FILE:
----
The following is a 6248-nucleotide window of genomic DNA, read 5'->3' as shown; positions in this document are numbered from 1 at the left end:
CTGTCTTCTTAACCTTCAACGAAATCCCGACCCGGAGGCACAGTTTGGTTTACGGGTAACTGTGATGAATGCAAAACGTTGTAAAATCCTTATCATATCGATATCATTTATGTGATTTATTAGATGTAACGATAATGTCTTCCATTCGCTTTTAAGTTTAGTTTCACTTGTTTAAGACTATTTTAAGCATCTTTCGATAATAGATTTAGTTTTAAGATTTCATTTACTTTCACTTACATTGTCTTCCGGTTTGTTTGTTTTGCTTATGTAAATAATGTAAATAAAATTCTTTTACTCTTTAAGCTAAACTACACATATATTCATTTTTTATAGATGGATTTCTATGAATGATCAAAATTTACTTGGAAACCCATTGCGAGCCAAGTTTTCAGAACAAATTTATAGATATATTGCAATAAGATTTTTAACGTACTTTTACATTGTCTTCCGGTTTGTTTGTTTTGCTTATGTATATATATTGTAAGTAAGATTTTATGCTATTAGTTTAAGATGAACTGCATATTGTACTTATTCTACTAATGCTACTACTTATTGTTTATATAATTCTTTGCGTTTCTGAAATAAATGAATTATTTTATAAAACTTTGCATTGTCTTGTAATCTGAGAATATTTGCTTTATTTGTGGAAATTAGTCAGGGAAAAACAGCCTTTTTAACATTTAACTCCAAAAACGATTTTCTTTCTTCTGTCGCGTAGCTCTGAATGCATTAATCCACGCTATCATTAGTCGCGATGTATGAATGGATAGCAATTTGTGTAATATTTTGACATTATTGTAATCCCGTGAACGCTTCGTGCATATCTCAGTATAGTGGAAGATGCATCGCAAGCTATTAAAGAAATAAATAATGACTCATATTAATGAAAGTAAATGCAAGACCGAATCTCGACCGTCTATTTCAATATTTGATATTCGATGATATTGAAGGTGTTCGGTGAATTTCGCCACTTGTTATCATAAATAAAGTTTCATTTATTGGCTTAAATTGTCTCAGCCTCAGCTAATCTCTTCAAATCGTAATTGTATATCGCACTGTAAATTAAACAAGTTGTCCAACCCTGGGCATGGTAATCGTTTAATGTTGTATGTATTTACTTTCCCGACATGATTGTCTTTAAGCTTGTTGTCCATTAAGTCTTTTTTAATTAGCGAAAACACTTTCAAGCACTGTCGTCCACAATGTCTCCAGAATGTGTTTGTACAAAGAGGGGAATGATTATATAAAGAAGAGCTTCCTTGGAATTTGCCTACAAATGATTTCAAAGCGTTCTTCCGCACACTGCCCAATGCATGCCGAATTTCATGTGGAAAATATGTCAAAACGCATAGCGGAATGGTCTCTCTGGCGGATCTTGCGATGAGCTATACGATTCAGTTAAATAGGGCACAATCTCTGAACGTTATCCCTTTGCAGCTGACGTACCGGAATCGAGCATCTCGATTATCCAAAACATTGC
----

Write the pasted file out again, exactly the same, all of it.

The following is a 6248-nucleotide window of genomic DNA, read 5'->3' as shown; positions in this document are numbered from 1 at the left end:
CTGTCTTCTTAACCTTCAACGAAATCCCGACCCGGAGGCACAGTTTGGTTTACGGGTAACTGTGATGAATGCAAAACGTTGTAAAATCCTTATCATATCGATATCATTTATGTGATTTATTAGATGTAACGATAATGTCTTCCATTCGCTTTTAAGTTTAGTTTCACTTGTTTAAGACTATTTTAAGCATCTTTCGATAATAGATTTAGTTTTAAGATTTCATTTACTTTCACTTACATTGTCTTCCGGTTTGTTTGTTTTGCTTATGTAAATAATGTAAATAAAATTCTTTTACTCTTTAAGCTAAACTACACATATATTCATTTTTTATAGATGGATTTCTATGAATGATCAAAATTTACTTGGAAACCCATTGCGAGCCAAGTTTTCAGAACAAATTTATAGATATATTGCAATAAGATTTTTAACGTACTTTTACATTGTCTTCCGGTTTGTTTGTTTTGCTTATGTATATATATTGTAAGTAAGATTTTATGCTATTAGTTTAAGATGAACTGCATATTGTACTTATTCTACTAATGCTACTACTTATTGTTTATATAATTCTTTGCGTTTCTGAAATAAATGAATTATTTTATAAAACTTTGCATTGTCTTGTAATCTGAGAATATTTGCTTTATTTGTGGAAATTAGTCAGGGAAAAACAGCCTTTTTAACATTTAACTCCAAAAACGATTTTCTTTCTTCTGTCGCGTAGCTCTGAATGCATTAATCCACGCTATCATTAGTCGCGATGTATGAATGGATAGCAATTTGTGTAATATTTTGACATTATTGTAATCCCGTGAACGCTTCGTGCATATCTCAGTATAGTGGAAGATGCATCGCAAGCTATTAAAGAAATAAATAATGACTCATATTAATGAAAGTAAATGCAAGACCGAATCTCGACCGTCTATTTCAATATTTGATATTCGATGATATTGAAGGTGTTCGGTGAATTTCGCCACTTGTTATCATAAATAAAGTTTCATTTATTGGCTTAAATTGTCTCAGCCTCAGCTAATCTCTTCAAATCGTAATTGTATATCGCACTGTAAATTAAACAAGTTGTCCAACCCTGGGCATGGTAATCGTTTAATGTTGTATGTATTTACTTTCCCGACATGATTGTCTTTAAGCTTGTTGTCCATTAAGTCTTTTTTAATTAGCGAAAACACTTTCAAGCACTGTCGTCCACAATGTCTCCAGAATGTGTTTGTACAAAGAGGGGAATGATTATATAAAGAAGAGCTTCCTTGGAATTTGCCTACAAATGATTTCAAAGCGTTCTTCCGCACACTGCCCAATGCATGCCGAATTTCATGTGGAAAATATGTCAAAACGCATAGCGGAATGGTCTCTCTGGCGGATCTTGCGATGAGCTATACGATTCAGTTAAATAGGGCACAATCTCTGAACGTTATCCCTTTGCAGCTGACGTACCGGAATCGAGCATCTCGATTATCCAAAACATTGC